Call of Duty 4 and its variety map pack are dominating my game time right now, to the exclusion of entirely new games that go yet untouched. Playing last night, it occurred to me how long it's been since pure deathmatch was a compelling game type in an online shooter -- but team DM is indeed what I play in COD4 the most. (Looking at some quick stats, it seems to be far and away the most popular mode in general.) That testifies to just how damn good the basic run-'n-gun in that game is. The pacing, the feel of the weapons, the hit response animations -- everything it takes to make up basic first-person shooter gameplay -- are all so perfect. I don't think I could ever get tired of it.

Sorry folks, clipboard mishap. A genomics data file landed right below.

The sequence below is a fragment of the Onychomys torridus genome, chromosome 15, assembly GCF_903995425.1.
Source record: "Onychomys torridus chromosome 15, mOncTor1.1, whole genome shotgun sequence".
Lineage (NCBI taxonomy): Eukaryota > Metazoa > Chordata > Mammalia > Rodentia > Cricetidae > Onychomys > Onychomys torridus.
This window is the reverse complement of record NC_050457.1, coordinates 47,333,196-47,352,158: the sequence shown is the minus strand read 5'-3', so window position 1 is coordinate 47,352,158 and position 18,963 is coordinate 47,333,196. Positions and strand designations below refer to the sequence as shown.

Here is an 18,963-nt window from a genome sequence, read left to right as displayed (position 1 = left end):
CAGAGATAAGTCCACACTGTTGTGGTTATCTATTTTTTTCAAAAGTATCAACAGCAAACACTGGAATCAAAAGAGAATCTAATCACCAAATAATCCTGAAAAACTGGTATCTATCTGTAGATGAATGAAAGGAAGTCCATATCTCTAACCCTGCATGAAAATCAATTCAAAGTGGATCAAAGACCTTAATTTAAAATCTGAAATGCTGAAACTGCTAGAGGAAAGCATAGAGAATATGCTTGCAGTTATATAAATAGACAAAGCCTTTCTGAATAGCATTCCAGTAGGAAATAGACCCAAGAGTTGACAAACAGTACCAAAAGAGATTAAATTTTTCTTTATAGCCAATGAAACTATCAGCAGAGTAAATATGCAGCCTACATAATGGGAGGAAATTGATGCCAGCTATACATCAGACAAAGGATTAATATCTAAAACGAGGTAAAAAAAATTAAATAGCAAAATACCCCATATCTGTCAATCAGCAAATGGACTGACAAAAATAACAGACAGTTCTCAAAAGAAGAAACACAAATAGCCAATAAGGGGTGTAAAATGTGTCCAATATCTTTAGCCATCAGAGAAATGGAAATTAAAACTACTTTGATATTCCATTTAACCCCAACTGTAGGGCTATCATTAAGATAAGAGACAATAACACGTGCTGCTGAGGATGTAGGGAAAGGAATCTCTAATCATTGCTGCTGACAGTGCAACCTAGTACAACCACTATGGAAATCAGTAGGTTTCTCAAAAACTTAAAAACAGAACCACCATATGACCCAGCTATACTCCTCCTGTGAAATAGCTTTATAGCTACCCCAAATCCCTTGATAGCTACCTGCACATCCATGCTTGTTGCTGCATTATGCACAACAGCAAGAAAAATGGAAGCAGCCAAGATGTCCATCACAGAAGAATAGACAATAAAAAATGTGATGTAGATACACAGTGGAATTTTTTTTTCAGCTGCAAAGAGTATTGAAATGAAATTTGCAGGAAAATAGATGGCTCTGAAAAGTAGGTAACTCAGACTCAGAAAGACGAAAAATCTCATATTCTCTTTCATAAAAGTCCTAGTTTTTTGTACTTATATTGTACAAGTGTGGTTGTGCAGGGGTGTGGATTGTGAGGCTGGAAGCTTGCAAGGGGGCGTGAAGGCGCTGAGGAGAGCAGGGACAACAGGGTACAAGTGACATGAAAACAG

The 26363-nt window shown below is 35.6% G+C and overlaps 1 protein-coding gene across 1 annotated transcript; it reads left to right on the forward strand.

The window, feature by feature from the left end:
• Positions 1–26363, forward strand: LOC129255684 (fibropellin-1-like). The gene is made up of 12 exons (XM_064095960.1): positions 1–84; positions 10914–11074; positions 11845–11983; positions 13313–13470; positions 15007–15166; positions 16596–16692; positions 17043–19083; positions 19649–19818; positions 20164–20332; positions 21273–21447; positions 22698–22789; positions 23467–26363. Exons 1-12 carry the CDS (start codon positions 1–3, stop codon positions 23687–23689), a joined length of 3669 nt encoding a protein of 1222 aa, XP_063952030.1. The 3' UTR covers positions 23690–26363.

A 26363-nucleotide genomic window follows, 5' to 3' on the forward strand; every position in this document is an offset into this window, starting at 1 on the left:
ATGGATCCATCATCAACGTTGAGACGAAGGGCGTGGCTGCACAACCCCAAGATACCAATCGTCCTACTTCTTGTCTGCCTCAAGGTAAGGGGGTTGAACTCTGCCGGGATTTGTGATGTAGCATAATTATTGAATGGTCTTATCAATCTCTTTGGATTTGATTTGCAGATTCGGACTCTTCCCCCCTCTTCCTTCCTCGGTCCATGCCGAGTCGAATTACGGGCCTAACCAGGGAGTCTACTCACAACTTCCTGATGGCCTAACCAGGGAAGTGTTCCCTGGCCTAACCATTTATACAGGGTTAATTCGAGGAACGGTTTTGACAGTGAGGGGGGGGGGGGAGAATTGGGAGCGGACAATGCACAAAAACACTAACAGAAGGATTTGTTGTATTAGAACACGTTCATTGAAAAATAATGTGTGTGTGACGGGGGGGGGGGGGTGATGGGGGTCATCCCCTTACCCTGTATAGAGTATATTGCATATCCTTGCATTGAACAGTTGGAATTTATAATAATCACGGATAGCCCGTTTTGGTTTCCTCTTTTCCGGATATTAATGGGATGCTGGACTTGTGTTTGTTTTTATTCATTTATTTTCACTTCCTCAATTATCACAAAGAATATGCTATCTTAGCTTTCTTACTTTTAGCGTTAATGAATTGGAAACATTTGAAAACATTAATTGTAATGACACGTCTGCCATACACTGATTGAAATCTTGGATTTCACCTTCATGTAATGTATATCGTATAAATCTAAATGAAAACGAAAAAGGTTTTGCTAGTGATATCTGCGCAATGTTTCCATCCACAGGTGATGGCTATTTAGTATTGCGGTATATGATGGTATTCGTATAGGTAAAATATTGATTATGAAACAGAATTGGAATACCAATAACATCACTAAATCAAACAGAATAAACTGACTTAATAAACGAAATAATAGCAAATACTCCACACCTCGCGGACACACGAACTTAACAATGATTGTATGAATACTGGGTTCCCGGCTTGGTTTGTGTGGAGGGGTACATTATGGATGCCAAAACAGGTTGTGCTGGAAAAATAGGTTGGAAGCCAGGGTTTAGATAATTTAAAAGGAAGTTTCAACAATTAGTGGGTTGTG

If anyone is still reading this blog, what are you playing these days? I feel like I need to branch out a little. Suggest something!

Lastly, if you happened to get a nostalgic jones to play a little Zork just now, here's a good free option for doing that.

Tuesday, April 1, 2008

Nobody's Fool

In defiance of the calendar, today's post will be 100 percent earnest and truthful. Sorry! I'm not a very funny guy (not intentionally, at least), and it's good to know your limits.

I wondered how the fine folks at Doofy Crap would handle today's occasion (their first, to my reckoning). They deal in the droll on a daily basis, after all. When your MO is tomfoolery, what do you do on the day when everyone else gets stupid? Do they cancel each other out, like a double negative? I wasn't disappointed in the Doofy response.